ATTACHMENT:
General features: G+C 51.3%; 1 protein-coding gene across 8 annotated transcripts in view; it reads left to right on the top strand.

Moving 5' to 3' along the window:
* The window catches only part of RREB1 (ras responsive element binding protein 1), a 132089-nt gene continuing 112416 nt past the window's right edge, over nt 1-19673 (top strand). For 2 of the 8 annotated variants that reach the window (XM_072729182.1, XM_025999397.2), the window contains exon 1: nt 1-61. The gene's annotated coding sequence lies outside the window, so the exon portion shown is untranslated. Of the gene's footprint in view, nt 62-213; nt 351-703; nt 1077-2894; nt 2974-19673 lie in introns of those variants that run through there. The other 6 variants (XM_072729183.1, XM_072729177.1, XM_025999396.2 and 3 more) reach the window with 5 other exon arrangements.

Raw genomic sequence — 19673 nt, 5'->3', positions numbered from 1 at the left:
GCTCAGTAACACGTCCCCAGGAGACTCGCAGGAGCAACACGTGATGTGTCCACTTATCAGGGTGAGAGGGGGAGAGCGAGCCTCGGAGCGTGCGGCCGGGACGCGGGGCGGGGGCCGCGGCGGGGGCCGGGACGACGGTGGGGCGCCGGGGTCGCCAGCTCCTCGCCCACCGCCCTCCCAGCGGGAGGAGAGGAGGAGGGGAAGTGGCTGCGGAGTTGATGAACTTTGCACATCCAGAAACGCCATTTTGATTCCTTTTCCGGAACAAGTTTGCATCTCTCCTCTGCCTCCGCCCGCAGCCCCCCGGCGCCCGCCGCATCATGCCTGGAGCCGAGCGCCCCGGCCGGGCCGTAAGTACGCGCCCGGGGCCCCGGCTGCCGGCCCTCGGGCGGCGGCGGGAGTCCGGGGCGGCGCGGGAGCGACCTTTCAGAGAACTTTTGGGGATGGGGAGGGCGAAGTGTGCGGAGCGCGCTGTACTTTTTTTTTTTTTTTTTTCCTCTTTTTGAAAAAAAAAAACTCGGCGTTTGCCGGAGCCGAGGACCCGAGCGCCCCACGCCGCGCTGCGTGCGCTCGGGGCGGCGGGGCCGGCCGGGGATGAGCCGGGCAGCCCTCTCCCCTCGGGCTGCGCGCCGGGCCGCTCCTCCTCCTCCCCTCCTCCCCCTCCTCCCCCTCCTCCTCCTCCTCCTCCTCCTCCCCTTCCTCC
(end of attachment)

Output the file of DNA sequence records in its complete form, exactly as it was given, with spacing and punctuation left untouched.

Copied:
General features: G+C 51.3%; 1 protein-coding gene across 8 annotated transcripts in view; it reads left to right on the top strand.

Moving 5' to 3' along the window:
* The window catches only part of RREB1 (ras responsive element binding protein 1), a 132089-nt gene continuing 112416 nt past the window's right edge, over nt 1-19673 (top strand). For 2 of the 8 annotated variants that reach the window (XM_072729182.1, XM_025999397.2), the window contains exon 1: nt 1-61. The gene's annotated coding sequence lies outside the window, so the exon portion shown is untranslated. Of the gene's footprint in view, nt 62-213; nt 351-703; nt 1077-2894; nt 2974-19673 lie in introns of those variants that run through there. The other 6 variants (XM_072729183.1, XM_072729177.1, XM_025999396.2 and 3 more) reach the window with 5 other exon arrangements.

Raw genomic sequence — 19673 nt, 5'->3', positions numbered from 1 at the left:
GCTCAGTAACACGTCCCCAGGAGACTCGCAGGAGCAACACGTGATGTGTCCACTTATCAGGGTGAGAGGGGGAGAGCGAGCCTCGGAGCGTGCGGCCGGGACGCGGGGCGGGGGCCGCGGCGGGGGCCGGGACGACGGTGGGGCGCCGGGGTCGCCAGCTCCTCGCCCACCGCCCTCCCAGCGGGAGGAGAGGAGGAGGGGAAGTGGCTGCGGAGTTGATGAACTTTGCACATCCAGAAACGCCATTTTGATTCCTTTTCCGGAACAAGTTTGCATCTCTCCTCTGCCTCCGCCCGCAGCCCCCCGGCGCCCGCCGCATCATGCCTGGAGCCGAGCGCCCCGGCCGGGCCGTAAGTACGCGCCCGGGGCCCCGGCTGCCGGCCCTCGGGCGGCGGCGGGAGTCCGGGGCGGCGCGGGAGCGACCTTTCAGAGAACTTTTGGGGATGGGGAGGGCGAAGTGTGCGGAGCGCGCTGTACTTTTTTTTTTTTTTTTTTCCTCTTTTTGAAAAAAAAAAACTCGGCGTTTGCCGGAGCCGAGGACCCGAGCGCCCCACGCCGCGCTGCGTGCGCTCGGGGCGGCGGGGCCGGCCGGGGATGAGCCGGGCAGCCCTCTCCCCTCGGGCTGCGCGCCGGGCCGCTCCTCCTCCTCCCCTCCTCCCCCTCCTCCCCCTCCTCCTCCTCCTCCTCCTCCTCCCCTTCCTCC